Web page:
Your Net-Zero Strategy

Aligning private equity portfolios with net-zero

clock 5 minute read

Facing transition risk

Both privately and publicly held companies in countries that have set strict targets for reducing carbon emissions face comparable levels of climate-transition risk, an analysis by MSCI ESG Research shows.

The private companies examined tended to have lower exposure to carbon-intensive sectors such as energy, materials and utilities than listed companies. But the difference in carbon intensity between public and private companies narrowed by roughly 85% in countries that have set stringent standards, according to the analysis, which compared the Scope 1 and 2 emissions of nearly 19,000 private companies with those of the nearly 9,300 listed companies in the MSCI ACWI Investable Market Index (IMI).



The importance of measuring the carbon footprint of private equity portfolios has become more pressing as institutional investors increase their investments in private equity and other unlisted assets. Private equity, real estate and infrastructure account make up for than 26% of global pension portfolios, up from 7% two decades ago, according to the latest annual study of global pension assets by Willis Towers Watson.

“This means that both private and public companies are similarly vulnerable to regulations and policies aimed at reducing companies’ direct emissions,” writes Manish Shakdwipee, head of climate change research for MSCI ESG Research. “The problem then becomes one of attention: Since private companies face fewer disclosure requirements, the market has paid less attention to their emissions.”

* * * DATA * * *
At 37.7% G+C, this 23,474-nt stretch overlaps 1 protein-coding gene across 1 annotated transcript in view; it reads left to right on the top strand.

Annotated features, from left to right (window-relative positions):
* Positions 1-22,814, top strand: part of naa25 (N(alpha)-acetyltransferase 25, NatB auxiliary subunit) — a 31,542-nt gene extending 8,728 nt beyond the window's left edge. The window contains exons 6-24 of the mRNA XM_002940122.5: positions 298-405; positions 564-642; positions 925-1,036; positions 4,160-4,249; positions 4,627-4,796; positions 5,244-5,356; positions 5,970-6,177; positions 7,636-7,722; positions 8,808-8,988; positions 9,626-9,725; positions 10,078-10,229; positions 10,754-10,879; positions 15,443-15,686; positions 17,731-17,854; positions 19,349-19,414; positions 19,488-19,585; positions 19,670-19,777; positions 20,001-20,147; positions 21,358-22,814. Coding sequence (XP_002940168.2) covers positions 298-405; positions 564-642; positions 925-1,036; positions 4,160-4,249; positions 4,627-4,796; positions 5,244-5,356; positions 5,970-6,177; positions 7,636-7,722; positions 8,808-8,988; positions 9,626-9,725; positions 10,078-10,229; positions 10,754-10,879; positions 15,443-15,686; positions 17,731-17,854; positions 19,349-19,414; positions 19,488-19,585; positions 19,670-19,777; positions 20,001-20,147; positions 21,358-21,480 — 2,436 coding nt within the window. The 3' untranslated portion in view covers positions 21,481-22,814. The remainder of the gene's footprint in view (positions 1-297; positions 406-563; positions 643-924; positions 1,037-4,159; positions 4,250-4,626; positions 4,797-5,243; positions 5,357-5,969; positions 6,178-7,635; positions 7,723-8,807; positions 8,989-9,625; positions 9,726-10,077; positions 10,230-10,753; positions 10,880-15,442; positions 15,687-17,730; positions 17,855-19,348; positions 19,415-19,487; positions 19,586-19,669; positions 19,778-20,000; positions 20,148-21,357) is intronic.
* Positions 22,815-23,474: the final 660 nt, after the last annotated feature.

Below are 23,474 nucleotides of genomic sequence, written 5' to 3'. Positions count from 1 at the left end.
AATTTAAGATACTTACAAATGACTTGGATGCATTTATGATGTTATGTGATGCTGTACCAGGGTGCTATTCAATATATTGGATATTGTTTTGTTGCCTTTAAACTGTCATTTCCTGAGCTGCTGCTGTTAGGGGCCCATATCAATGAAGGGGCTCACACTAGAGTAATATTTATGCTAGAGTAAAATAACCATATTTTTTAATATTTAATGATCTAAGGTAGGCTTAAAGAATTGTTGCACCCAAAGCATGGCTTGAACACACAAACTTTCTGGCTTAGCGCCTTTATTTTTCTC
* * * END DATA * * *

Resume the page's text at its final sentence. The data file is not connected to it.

“As allocations to private assets increase, the importance of addressing these exposures grows,” he adds.

Pathway for engagement

Though the private portfolios studied contained less exposure to carbon-intensive sectors than public portfolios, emissions within the private portfolios tended to be concentrated in fewer companies, the analysis shows.

The top 50 emitters among the private companies examined by MSCI accounted for nearly two-thirds (63.6%) of emissions in that group, while the top 50 emitters among the world’s listed companies made up roughly 40% of  carbon emissions in that universe, the analysis found.

The more concentrated emissions in private portfolios mean that investors who choose to engage private companies with respect to climate change “would have to engage fewer private high emitters than they would with their publicly held counterparts to address a similar level of carbon emissions,” Mr. Shakdwipee notes.

The analysis, which notes that investors have been slow to act on the climate-transition risk in their private portfolios, suggests that investors ask unlisted portfolio companies for more comprehensive disclosures on climate-related financial impacts.

Continue reading

Understanding Carbon Exposure in Private Assets. A look by MSCI ESG Research at how investors in private assets can assess their exposure to carbon emitters in their portfolios, and what can they do about it.

The Changing Climate for Private Equity. A report by the environmental group Ceres on the direction of the private equity sector with respect to climate change.

TCFD for private equity general partners: technical guide. Actions that private equity general partners (GPs) can take to address the TCFD framework, together with practical resources that are available to support GPs in conducting scenario analysis and assessing the materiality of climate risk within portfolios.